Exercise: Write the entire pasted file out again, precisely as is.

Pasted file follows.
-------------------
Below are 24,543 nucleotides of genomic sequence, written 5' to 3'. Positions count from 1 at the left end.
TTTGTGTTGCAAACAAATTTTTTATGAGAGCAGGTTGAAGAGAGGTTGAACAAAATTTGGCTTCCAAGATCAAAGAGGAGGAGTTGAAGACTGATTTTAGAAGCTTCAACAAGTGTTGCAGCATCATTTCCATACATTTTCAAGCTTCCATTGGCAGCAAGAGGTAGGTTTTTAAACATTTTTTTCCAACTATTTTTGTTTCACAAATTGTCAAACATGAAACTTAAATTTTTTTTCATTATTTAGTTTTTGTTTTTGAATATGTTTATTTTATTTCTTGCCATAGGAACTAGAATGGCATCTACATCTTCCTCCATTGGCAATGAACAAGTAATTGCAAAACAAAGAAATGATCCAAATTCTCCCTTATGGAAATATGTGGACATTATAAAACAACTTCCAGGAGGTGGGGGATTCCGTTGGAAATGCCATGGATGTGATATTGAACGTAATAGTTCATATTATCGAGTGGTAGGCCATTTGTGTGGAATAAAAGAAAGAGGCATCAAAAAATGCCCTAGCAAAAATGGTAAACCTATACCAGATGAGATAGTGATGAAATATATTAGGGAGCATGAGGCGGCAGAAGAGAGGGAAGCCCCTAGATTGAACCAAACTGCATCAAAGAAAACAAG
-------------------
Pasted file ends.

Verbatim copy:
Below are 24,543 nucleotides of genomic sequence, written 5' to 3'. Positions count from 1 at the left end.
TTTGTGTTGCAAACAAATTTTTTATGAGAGCAGGTTGAAGAGAGGTTGAACAAAATTTGGCTTCCAAGATCAAAGAGGAGGAGTTGAAGACTGATTTTAGAAGCTTCAACAAGTGTTGCAGCATCATTTCCATACATTTTCAAGCTTCCATTGGCAGCAAGAGGTAGGTTTTTAAACATTTTTTTCCAACTATTTTTGTTTCACAAATTGTCAAACATGAAACTTAAATTTTTTTTCATTATTTAGTTTTTGTTTTTGAATATGTTTATTTTATTTCTTGCCATAGGAACTAGAATGGCATCTACATCTTCCTCCATTGGCAATGAACAAGTAATTGCAAAACAAAGAAATGATCCAAATTCTCCCTTATGGAAATATGTGGACATTATAAAACAACTTCCAGGAGGTGGGGGATTCCGTTGGAAATGCCATGGATGTGATATTGAACGTAATAGTTCATATTATCGAGTGGTAGGCCATTTGTGTGGAATAAAAGAAAGAGGCATCAAAAAATGCCCTAGCAAAAATGGTAAACCTATACCAGATGAGATAGTGATGAAATATATTAGGGAGCATGAGGCGGCAGAAGAGAGGGAAGCCCCTAGATTGAACCAAACTGCATCAAAGAAAACAAG